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Diabetologia. 2004 May;47(5):833-6. Epub 2004 Apr 17.

Portal and peripheral cortisol levels in obese humans.

Author information

1
Joslin Diabetes Center and Harvard Medical School, One Joslin Place, Boston, MA 02215, USA.

Abstract

AIMS/HYPOTHESIS:

Excess total body and visceral fat has been associated with insulin resistance, diabetes and the metabolic syndrome. Excess glucocorticoids produce both central obesity and diabetes. However, systemic glucocorticoid levels are normal in typical Type 2 diabetes and persons with idiopathic obesity. Glucocorticoids can be produced locally through the enzyme 11 beta hydroxysteroid dehydrogenase type 1 (11 beta HSD-1). Transgenic mice with selective overexpression in adipose tissue of 11 beta HSD-1 to levels seen in humans develop visceral obesity, hyperlipidaemia and insulin-resistant diabetes associated with a 2.7-fold increase in corticosterone levels in portal compared to peripheral circulation. To examine whether the liver is exposed to higher levels of glucocorticoids, which may undergo metabolic degradation prior to measurement in the systemic circulation, we assessed concentrations of cortisol in the portal and peripheral circulation in morbidly obese humans.

METHODS:

Portal and peripheral blood samples were obtained simultaneously from six morbidly obese humans with and without diabetes during bariatric abdominal surgery. The samples were assessed for serum cortisol to determine whether an increase in the portal to peripheral circulation is found in obese humans. Insulin, which undergoes metabolic clearance in the liver, and thyroxin (free T(4)), which does not, were also assessed.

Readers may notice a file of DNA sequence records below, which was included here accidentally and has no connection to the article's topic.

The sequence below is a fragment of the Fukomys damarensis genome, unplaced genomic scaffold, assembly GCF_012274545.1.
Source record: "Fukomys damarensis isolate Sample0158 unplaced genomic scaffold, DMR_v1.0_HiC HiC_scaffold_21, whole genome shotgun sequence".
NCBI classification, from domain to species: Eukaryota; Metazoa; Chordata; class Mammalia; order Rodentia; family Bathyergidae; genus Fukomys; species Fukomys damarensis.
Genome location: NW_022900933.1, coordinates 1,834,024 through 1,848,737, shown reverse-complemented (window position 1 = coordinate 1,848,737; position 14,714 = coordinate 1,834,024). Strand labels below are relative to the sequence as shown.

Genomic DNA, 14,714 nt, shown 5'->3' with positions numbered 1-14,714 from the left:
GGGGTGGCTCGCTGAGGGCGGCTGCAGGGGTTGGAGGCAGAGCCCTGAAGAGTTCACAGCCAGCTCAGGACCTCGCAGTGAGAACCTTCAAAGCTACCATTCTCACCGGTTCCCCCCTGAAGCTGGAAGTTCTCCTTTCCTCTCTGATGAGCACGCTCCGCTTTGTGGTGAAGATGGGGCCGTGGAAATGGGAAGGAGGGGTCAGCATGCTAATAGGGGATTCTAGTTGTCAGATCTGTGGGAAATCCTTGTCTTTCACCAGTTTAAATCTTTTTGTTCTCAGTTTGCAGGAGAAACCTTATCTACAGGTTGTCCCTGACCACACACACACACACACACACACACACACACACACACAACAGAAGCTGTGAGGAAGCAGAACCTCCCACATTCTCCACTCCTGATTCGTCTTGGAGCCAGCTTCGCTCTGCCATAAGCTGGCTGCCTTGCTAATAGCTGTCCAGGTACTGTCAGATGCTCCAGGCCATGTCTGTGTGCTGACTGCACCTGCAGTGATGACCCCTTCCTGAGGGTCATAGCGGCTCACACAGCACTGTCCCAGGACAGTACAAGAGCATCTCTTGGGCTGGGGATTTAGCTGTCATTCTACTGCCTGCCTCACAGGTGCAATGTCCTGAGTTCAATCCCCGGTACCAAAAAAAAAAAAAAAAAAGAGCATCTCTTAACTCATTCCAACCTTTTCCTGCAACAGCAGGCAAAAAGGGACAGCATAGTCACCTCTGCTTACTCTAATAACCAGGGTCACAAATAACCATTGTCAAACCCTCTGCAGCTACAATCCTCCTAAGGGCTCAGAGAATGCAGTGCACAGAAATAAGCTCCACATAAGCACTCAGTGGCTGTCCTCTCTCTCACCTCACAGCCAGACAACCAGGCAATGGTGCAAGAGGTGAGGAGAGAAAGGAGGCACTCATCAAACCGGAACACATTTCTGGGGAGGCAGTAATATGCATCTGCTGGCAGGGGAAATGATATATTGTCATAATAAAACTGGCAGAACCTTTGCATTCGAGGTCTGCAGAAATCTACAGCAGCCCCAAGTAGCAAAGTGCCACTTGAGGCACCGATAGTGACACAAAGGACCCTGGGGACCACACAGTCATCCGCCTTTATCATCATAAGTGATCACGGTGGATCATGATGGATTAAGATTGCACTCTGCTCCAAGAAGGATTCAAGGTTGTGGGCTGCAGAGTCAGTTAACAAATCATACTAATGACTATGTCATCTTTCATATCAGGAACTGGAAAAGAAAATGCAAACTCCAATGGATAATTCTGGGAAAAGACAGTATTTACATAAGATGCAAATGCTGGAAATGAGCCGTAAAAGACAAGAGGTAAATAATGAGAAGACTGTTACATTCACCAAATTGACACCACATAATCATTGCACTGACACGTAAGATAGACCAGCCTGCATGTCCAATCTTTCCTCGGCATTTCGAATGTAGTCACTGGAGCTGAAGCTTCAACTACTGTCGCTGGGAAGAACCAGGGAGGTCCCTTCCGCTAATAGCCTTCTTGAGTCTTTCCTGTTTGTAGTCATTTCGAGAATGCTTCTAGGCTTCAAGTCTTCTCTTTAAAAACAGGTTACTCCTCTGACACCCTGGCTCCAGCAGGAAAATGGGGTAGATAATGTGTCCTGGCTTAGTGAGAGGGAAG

RESULTS:

Levels of serum cortisol (698.8+/-200.4 vs 696.3+/-232.4 nmol/l, portal vs peripheral, p=0.9) and free T(4) (22.0+/-7.8 vs 20.6+/-8.1 pmol/l, portal vs peripheral, p=0.3) were not significantly different in portal compared to peripheral circulation. Portal insulins were significantly higher than peripheral levels (466.7+/-302.9 vs 78.5+/-50.9 pmol/l, portal vs peripheral, p=0.03).

CONCLUSIONS/INTERPRETATION:

These observations suggest that in morbidly obese humans the liver is not exposed to excess glucocorticoids.

PMID:
15095041
DOI:
10.1007/s00125-004-1389-4
[Indexed for MEDLINE]

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